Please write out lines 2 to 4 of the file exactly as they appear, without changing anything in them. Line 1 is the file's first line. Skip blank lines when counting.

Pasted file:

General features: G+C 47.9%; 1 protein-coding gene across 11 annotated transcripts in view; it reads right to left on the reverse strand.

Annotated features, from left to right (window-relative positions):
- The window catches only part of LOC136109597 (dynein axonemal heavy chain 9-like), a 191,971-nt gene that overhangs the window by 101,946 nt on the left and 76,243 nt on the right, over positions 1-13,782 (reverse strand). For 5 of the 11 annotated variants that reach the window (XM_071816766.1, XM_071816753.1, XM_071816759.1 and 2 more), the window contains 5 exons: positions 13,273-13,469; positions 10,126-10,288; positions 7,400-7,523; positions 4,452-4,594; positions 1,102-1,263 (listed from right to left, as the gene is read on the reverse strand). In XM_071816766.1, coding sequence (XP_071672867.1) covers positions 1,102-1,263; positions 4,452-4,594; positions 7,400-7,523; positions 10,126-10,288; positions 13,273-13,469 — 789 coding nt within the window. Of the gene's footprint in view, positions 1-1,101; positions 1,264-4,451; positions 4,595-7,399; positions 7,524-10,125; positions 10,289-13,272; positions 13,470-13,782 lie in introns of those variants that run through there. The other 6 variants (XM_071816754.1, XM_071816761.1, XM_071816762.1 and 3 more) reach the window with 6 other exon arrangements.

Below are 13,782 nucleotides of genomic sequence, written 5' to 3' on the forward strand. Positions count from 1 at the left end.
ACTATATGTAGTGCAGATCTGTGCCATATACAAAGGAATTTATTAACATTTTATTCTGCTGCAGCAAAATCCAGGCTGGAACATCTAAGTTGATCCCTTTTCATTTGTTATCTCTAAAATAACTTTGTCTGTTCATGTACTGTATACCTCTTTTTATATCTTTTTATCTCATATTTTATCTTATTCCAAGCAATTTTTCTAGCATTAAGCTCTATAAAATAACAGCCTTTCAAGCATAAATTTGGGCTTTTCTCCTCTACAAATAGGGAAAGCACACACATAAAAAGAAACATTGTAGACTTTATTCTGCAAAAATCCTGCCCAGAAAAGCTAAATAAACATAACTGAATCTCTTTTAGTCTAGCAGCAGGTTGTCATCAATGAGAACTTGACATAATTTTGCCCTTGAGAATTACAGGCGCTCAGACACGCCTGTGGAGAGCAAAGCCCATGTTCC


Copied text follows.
Annotated features, from left to right (window-relative positions):
- The window catches only part of LOC136109597 (dynein axonemal heavy chain 9-like), a 191,971-nt gene that overhangs the window by 101,946 nt on the left and 76,243 nt on the right, over positions 1-13,782 (reverse strand). For 5 of the 11 annotated variants that reach the window (XM_071816766.1, XM_071816753.1, XM_071816759.1 and 2 more), the window contains 5 exons: positions 13,273-13,469; positions 10,126-10,288; positions 7,400-7,523; positions 4,452-4,594; positions 1,102-1,263 (listed from right to left, as the gene is read on the reverse strand). In XM_071816766.1, coding sequence (XP_071672867.1) covers positions 1,102-1,263; positions 4,452-4,594; positions 7,400-7,523; positions 10,126-10,288; positions 13,273-13,469 — 789 coding nt within the window. Of the gene's footprint in view, positions 1-1,101; positions 1,264-4,451; positions 4,595-7,399; positions 7,524-10,125; positions 10,289-13,272; positions 13,470-13,782 lie in introns of those variants that run through there. The other 6 variants (XM_071816754.1, XM_071816761.1, XM_071816762.1 and 3 more) reach the window with 6 other exon arrangements.

Below are 13,782 nucleotides of genomic sequence, written 5' to 3' on the forward strand. Positions count from 1 at the left end.